September 27, 2020

Amazon Halo Tracks Body Fat and Emotions, Demands Monthly Fee for This

Amazon has wormed its way into most areas of consumer electronics, such as smart speakers,...

Amazon has wormed its way into most areas of consumer electronics, such as smart speakers, security cameras, routers, and even wearables. The new Halo fitness band focuses on health, which is not a unique approach. However, it does stand apart from the crowd in one notable way: there’s no screen. The Halo relies on an app to access data on body fat, emotional state, and more. But it’s not free to use. 

The Halo hardware will run you $99.99, but it’s only available by invitation right now with a limited time price of $64.99. The smart part of the Halo hides under the band, and Amazon plans to sell a lot of different styles. Because there’s no screen, it’ll just look like you’re wearing a slightly chunky bracelet. The device pairs with your phone over Bluetooth to log your stats, and that’s where you have to go to see them. 

The device comes with six months of premium service, without which your fitness band only does the basics like heart rate, step tracking, and sleep logging. After the trial is over, Halo costs $3.99 per month, but it does have a lot of features. Whether they’re useful is another story.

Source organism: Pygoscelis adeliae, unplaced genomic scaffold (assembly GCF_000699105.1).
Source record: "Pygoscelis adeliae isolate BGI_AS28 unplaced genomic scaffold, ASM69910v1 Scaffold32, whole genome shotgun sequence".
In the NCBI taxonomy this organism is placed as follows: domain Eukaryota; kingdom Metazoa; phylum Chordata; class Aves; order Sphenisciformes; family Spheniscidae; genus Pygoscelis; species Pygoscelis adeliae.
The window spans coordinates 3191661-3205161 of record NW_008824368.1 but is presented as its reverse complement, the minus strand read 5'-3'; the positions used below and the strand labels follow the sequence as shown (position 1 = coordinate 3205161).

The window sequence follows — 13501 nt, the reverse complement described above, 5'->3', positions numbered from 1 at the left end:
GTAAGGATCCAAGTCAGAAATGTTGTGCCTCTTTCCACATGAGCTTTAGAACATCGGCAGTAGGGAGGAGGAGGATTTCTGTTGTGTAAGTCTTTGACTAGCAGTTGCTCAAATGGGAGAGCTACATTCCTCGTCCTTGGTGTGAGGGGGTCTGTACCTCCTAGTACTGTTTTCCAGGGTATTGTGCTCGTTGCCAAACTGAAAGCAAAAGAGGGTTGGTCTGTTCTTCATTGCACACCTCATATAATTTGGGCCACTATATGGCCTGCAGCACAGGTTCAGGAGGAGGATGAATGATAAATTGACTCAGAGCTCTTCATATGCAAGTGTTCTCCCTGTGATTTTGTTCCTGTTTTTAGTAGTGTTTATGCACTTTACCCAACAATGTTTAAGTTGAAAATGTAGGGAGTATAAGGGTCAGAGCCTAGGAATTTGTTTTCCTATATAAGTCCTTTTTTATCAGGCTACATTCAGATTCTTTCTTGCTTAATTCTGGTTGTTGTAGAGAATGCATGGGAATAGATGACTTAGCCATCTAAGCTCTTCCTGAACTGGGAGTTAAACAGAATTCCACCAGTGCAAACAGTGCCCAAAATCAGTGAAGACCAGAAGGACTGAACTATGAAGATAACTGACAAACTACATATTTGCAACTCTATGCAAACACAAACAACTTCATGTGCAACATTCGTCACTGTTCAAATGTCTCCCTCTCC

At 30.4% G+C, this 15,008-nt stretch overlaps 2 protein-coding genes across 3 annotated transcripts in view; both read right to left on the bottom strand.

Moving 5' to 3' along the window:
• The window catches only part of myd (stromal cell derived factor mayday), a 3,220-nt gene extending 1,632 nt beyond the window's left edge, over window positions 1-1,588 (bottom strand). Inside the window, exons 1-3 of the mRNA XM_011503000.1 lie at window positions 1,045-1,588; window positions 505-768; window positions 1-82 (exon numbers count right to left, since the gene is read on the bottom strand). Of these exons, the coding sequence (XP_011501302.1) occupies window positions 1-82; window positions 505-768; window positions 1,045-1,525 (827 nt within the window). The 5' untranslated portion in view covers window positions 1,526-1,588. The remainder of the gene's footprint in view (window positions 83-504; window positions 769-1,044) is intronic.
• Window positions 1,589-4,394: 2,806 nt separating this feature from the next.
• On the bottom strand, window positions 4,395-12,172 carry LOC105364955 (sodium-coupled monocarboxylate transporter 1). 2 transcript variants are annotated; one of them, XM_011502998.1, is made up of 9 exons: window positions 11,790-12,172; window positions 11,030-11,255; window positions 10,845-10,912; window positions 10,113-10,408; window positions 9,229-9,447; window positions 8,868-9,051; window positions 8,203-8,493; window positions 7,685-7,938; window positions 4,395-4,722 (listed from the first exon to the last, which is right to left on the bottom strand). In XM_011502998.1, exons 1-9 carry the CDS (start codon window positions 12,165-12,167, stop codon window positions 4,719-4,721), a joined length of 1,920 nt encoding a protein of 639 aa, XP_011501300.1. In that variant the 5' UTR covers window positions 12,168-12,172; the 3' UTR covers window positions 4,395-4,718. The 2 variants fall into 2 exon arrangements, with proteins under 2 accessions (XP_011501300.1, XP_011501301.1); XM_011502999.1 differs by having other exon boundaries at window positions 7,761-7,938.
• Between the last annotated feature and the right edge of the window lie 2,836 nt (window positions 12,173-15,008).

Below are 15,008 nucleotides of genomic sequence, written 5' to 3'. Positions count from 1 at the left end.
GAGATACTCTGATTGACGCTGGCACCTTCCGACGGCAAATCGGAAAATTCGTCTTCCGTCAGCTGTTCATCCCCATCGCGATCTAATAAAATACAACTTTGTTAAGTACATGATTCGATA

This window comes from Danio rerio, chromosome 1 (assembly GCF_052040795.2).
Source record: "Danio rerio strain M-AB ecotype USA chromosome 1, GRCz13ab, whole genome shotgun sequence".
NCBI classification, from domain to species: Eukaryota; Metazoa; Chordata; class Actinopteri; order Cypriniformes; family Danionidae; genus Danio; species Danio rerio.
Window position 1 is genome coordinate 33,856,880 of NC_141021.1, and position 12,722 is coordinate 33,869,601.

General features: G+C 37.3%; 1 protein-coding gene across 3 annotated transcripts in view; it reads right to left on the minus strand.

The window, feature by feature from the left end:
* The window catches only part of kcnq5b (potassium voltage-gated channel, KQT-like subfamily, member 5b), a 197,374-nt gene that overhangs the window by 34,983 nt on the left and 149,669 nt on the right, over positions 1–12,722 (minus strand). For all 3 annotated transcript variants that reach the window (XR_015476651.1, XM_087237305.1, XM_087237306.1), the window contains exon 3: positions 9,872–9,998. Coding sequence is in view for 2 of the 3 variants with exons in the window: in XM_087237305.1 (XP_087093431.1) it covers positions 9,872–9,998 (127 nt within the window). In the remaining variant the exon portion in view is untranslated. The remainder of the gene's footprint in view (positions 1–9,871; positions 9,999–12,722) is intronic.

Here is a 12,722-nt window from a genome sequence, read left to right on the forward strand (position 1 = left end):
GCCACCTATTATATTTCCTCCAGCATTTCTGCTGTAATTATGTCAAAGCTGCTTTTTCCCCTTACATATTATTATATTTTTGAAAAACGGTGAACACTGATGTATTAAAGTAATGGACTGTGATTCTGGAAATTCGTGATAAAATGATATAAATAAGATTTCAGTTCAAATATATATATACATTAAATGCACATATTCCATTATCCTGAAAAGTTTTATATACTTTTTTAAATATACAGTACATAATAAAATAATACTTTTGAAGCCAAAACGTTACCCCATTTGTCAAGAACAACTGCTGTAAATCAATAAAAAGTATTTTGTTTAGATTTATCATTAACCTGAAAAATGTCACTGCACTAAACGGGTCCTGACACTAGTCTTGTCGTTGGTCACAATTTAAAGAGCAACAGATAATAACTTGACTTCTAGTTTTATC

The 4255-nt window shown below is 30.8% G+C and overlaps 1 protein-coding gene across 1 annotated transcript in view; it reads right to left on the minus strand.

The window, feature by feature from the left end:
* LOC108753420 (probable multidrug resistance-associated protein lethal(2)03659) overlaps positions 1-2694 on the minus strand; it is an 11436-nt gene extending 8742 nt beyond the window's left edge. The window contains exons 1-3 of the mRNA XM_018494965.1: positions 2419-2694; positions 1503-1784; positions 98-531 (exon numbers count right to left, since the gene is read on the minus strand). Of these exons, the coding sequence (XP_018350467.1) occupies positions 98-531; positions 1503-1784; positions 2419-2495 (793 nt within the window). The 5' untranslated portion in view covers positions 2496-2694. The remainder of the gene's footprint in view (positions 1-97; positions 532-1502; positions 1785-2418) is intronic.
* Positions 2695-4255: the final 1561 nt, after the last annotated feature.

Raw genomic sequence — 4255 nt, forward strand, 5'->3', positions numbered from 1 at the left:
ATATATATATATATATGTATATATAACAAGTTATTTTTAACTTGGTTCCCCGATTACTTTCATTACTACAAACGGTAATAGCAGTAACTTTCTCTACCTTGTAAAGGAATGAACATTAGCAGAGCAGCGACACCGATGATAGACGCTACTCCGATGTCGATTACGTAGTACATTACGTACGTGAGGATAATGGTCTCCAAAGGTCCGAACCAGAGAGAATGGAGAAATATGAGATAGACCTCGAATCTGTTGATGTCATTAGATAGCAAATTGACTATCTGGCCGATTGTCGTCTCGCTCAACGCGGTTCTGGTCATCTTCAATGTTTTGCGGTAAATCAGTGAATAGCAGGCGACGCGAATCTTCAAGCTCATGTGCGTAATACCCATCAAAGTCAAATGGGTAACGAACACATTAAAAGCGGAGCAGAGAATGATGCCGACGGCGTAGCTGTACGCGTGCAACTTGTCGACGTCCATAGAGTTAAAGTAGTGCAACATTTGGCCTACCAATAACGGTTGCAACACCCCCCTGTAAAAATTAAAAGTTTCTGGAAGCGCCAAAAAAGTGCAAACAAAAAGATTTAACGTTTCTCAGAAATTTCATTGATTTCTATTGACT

Amazon is hanging its hat on Halo’s body composition and voice analysis to hook people. When you set up Halo, you use the app to take pictures of yourself in your underwear, which yes, sounds like a very bad idea. However, Amazon promises that your Halo data is kept separate from your Amazon account, and it deletes all photos within 12 hours. Halo uses the images to estimate your body fat with cloud AI. Amazon says body fat is a better measure of health than other metrics, and its AI scans are better at estimating it than other methods. Amazon says it has data to back that up, but we’ll have to take its word for now. 

The voice analysis feature seems somewhat less scientific. The microphone on Halo doesn’t do voice commands, but instead senses the tone of your voice and connects that to your emotional state throughout the day. Amazon categorizes the recordings (which stay on your phone) into states like happy, bored, worried, and confused. However, it notes that its AI is modeled on US English, so those with other accents might find the data less reliable. Whether it’s reliable for anyone seems up in the air, though. 

Halo might be a tough sell. The features seem too general for fitness enthusiasts, and casual users won’t be keen to spend $4 per month on a wearable that tells you when you’re feeling worried.

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